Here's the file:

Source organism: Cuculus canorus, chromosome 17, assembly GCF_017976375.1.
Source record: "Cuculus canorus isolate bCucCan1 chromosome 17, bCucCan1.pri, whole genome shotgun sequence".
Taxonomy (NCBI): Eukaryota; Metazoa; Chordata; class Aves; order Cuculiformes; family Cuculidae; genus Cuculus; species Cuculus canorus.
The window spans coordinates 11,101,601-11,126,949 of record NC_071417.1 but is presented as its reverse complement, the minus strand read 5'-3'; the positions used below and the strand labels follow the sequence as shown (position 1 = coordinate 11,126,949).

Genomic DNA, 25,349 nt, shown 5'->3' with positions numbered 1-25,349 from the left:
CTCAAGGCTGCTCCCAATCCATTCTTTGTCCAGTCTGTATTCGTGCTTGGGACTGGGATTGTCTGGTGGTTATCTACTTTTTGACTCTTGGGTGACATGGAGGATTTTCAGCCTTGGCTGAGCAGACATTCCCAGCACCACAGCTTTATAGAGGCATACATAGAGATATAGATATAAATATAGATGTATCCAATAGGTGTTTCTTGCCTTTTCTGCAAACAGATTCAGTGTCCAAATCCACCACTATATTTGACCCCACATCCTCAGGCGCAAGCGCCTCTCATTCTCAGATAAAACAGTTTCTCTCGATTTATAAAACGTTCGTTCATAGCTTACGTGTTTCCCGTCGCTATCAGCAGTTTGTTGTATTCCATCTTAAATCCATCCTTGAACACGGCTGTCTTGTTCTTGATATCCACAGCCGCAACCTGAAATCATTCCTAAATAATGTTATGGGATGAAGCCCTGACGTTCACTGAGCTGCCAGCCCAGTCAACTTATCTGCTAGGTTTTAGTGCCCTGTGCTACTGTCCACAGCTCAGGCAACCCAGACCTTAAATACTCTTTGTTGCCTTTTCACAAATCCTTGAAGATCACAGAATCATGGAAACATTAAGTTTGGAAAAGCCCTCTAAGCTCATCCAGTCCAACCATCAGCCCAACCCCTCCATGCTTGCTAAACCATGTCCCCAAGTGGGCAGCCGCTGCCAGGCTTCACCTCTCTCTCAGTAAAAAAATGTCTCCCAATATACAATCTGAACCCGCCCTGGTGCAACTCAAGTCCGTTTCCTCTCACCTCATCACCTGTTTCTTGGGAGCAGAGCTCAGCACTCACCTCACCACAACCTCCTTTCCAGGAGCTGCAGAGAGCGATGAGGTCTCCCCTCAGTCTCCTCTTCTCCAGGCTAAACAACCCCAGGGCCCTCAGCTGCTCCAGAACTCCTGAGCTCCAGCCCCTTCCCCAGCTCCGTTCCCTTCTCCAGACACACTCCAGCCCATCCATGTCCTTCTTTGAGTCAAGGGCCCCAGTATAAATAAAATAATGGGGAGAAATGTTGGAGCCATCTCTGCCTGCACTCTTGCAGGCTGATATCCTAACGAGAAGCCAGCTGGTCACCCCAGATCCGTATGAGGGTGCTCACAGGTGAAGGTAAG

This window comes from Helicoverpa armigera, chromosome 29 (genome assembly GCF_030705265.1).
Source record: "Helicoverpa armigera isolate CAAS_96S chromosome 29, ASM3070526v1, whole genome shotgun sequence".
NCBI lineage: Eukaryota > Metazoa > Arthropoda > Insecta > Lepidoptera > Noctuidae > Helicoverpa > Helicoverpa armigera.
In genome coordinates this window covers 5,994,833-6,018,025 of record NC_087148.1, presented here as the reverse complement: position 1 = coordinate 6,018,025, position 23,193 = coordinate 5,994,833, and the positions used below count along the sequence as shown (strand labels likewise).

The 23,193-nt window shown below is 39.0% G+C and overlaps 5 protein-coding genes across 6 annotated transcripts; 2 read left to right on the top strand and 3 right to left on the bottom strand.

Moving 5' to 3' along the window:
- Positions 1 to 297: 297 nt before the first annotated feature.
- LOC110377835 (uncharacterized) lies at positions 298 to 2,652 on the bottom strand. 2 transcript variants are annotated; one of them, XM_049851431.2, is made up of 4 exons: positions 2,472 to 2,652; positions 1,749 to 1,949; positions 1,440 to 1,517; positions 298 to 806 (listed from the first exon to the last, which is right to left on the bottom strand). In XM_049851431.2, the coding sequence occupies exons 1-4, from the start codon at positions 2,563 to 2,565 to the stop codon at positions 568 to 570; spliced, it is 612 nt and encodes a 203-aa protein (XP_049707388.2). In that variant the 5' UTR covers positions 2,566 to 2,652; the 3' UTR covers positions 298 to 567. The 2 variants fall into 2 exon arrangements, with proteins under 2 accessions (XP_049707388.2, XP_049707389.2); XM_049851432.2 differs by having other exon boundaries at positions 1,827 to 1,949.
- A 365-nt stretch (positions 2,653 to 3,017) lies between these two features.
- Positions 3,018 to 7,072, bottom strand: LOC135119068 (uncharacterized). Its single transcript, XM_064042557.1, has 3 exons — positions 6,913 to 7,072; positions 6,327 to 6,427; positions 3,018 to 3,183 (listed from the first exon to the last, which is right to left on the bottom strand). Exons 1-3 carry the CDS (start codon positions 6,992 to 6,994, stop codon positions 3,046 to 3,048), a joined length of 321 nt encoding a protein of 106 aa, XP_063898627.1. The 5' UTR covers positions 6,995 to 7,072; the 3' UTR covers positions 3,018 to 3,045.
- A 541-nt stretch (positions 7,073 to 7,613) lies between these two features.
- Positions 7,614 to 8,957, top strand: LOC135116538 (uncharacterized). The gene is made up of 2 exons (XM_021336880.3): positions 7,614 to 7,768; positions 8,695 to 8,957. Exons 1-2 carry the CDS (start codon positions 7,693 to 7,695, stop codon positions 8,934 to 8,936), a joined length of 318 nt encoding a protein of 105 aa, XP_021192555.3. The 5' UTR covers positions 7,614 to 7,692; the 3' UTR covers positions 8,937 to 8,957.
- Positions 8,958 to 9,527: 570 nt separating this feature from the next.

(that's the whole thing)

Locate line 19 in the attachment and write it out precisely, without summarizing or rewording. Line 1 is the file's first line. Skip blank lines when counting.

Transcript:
- Positions 8,958 to 9,527: 570 nt separating this feature from the next.